The first stage was going through the company policies and looking at ways to adapt them so that they would be more worker-friendly. Then changes were made to include such policies as allowing employees to use a sick day to care for a sick child or putting vacation time together with other kinds of personal leave to create blocks of time for personal use. The policy now allows workers to take a leave of absence for the bereavement of a significant other and for his or her children.
The second stage was implementing a flexible-spending account program with a dependent-care component. "We set that up with seed money of $500 per person spread over two years: 1990 and 1991, to encourage participation," says Barash.
The third stage was putting in the children's center. Although for several years, the human resources department provided a resource-and-referral service to employees that offered day care information, it was time for improvements. "We put a team of employees together from throughout the company to study family-balance issues and come up with a series of recommendations. The center grew out of that," says Barash.
HR supports company values.
Ben & Jerry's HR department essentially is decentralized and has 10 staff members. There's a human resources manager and an assistant at each of the plant sites, and the others work in the central support office in Waterbury.
The HR department has a wide range of responsibilities, which span the gap between the traditional and the modern and include everything from throwing parties to holding a seat on the senior management committee to helping guide the firm's strategic direction.
R sponsors fun activities for employees. For example, it has thrown a winter solstice party, for the past couple of years, instead of a Christmas party, "because not everyone is Christian," explains Lonergan.
This winter, HR also sponsored a gift week. "It was sort of like a Hanukkah celebration," says Hickman. "Once each hour, HR would announce a name or two, and the employee would receive a gift." The gifts included small items, like key chains and pens, and larger items, like small televisions and portable radios. "It really boosted morale," she says.
Whenever a formal party is planned, HR arranges for child care onsite, so that everyone who wants to can attend.
During the past six years, sales of Ben & Jerry's has increased tenfold. This has caused tremendous growth in the work force, and it's now moving from an entrepreneurial start-up to a professionally managed firm.
For human resources, this has meant growth and change, too. It also has meant that it can experiment with some of the latest innovations in organizational design, including TQM.
"Whether it's self-managed work teams or participatory management, it has to do with people's taking more responsibility for their jobs," says Barash.
In the company's new distribution center, for example, there are 25 workers. All are responsible for getting the work done.
"It's too early to tell, but so far, it has been successful," Barash adds. They also plan to experiment with participatory management after the completion of the third manufacturing site in 1993.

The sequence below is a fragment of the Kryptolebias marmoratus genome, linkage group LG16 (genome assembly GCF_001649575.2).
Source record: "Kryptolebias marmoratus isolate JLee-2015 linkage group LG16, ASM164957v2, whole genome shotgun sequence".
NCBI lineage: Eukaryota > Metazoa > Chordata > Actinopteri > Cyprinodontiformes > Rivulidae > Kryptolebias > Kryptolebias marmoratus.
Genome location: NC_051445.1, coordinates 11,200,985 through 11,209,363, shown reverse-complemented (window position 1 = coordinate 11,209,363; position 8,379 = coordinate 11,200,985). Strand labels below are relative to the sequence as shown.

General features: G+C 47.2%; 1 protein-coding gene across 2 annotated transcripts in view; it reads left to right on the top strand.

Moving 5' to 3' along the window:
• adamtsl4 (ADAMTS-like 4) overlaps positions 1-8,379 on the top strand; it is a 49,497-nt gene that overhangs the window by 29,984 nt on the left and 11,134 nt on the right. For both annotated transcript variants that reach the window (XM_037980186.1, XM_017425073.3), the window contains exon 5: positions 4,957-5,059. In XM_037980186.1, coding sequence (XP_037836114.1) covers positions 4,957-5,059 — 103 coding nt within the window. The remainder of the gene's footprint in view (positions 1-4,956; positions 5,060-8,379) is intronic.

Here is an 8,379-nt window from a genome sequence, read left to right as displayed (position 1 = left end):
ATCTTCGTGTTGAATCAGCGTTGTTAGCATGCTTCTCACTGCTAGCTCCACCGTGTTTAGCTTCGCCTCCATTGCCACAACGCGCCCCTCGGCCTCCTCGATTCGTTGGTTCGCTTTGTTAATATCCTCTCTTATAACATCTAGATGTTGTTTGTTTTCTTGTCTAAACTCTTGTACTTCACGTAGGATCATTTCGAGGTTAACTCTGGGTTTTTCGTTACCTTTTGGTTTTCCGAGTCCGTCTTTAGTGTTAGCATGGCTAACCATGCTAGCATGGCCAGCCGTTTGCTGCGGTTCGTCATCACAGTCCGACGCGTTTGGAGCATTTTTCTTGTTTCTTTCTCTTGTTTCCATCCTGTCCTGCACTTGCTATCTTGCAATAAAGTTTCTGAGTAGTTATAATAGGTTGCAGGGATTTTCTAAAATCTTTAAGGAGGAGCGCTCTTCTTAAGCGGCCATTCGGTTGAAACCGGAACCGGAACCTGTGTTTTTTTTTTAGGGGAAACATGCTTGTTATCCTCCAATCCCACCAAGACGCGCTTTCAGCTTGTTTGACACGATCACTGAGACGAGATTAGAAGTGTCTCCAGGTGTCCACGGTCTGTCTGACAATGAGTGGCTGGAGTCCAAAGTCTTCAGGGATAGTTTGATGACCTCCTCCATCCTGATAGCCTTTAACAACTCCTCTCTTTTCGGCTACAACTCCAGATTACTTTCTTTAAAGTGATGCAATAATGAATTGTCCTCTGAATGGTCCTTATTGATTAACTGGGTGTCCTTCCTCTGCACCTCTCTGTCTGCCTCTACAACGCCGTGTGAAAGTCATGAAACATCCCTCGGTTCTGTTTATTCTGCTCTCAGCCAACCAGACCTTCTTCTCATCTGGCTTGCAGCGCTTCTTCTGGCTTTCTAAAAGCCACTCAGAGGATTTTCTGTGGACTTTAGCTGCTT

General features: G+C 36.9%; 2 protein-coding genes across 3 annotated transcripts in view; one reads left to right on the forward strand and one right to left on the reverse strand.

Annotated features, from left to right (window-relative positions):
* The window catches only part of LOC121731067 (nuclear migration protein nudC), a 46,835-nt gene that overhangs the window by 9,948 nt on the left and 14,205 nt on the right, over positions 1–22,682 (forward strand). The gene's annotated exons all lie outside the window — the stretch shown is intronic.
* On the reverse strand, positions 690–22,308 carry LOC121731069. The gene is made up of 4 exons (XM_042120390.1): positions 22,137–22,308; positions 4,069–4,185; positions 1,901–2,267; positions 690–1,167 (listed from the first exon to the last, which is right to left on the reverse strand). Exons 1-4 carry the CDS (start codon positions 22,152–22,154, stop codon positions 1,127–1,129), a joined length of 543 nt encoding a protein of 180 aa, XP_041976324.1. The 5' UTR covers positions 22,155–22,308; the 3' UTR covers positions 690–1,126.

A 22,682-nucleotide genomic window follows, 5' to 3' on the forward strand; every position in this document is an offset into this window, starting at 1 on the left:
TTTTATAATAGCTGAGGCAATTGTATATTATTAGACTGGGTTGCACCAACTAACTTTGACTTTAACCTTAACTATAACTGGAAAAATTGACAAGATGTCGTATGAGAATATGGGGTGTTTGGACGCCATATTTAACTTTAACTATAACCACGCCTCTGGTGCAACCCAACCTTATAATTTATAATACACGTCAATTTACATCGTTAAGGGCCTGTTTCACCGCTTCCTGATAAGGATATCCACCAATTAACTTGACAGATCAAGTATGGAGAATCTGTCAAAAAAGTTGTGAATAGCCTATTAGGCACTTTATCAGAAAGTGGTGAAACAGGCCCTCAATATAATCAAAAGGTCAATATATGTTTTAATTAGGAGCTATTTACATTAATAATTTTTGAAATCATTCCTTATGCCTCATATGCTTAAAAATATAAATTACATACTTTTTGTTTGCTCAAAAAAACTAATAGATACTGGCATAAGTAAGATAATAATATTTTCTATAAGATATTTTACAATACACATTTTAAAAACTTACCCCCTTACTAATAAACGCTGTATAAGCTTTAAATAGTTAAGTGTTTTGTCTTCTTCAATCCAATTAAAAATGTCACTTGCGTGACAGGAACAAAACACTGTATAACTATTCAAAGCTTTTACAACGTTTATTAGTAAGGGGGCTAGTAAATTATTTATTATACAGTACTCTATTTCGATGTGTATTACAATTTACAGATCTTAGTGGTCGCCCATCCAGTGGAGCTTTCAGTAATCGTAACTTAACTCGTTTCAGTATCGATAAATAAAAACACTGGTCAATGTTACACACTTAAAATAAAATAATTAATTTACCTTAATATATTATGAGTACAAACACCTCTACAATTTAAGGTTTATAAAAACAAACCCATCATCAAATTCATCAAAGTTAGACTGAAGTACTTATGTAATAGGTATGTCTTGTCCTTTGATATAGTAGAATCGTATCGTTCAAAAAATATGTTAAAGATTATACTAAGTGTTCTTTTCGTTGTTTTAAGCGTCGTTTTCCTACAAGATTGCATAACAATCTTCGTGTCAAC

"HR supports self-management by rethinking how compensation policies and delivery systems work, rethinking decision-making, rethinking staffing and compensation—and then reinventing it," Barash
Self-management creates an atmosphere in which employees can grow as individuals through a lateral-skills-based program. As the employees move laterally within the organization (their goal is to remain organizationally flat), there will be less upward mobility, so the compensation structure also will need to change. HR will look at this carefully during the next year, says Barash. "You can't change compensation without having the organization change, and you can't change the organization without having the compensation change," he says. Employees are the ones ultimately affected, so HR wants to be sure all the pieces are in place before the overall structure changes.
Adds Chaplin, "We're becoming so large and so multisided that we're more decentralized, which makes things challenging. It can be a painful process, because you want to make sure everything is consistent, and you want to make sure one side isn't going overboard with spending while the other side is penny-pinching."
Continues Barash, "The role of the HR people in this company, therefore, is to act as coaches and resource people, to give people the tools they need and to teach them how to use them, so they can handle a lot of stuff themselves. I think that's the longterm direction for human resources in this company."
There's always a lot to do, say the human resources professionals at Ben & Jerry's, and sometimes workers aren't happy about certain changes. Because the company provides so many benefits for its workers, there's a heightened expectation. Is it hard at times for HR to manage?
"Yes," says Lonergan. "If you offer people a lot of choices, you sometimes have to hound them for forms and things," she says. "They also expect a lot from us.
"But this isn't a workers' nirvana," Lonergan says. "We're a good company—but not a perfect company." She also points out that it can be a stressful place in which to work. "Sometimes we feel as if we were in a petri dish, because everybody's watching us."
One issue with which Ben & Jerry's continually struggles is minority hiring and retention. Because Vermont's population is 98.6% Caucasian, it's difficult to find minority individuals locally. At the end of 1991, the company had only three African American employees.
The company is diverse in other ways, however; 40% of the company's work force is female and three of the six senior managers are women. And the number of women in management is rising. Women also now hold five of the 12 positions on the company's new quality council.
Does Ben & Jerry's bring out the best in employees? Do they appreciate the company? "When you've been treated so well, it's hard not to appreciate it," says Labor. "And I'm not the only one—that's the best part about it. They do it for everyone. They really do go out of their way."
At Ben & Jerry's, quality is measured one employee at a time. And it shows.
Personnel Journal , November 1992, Vol. 71, No. 11, pp. 50-57.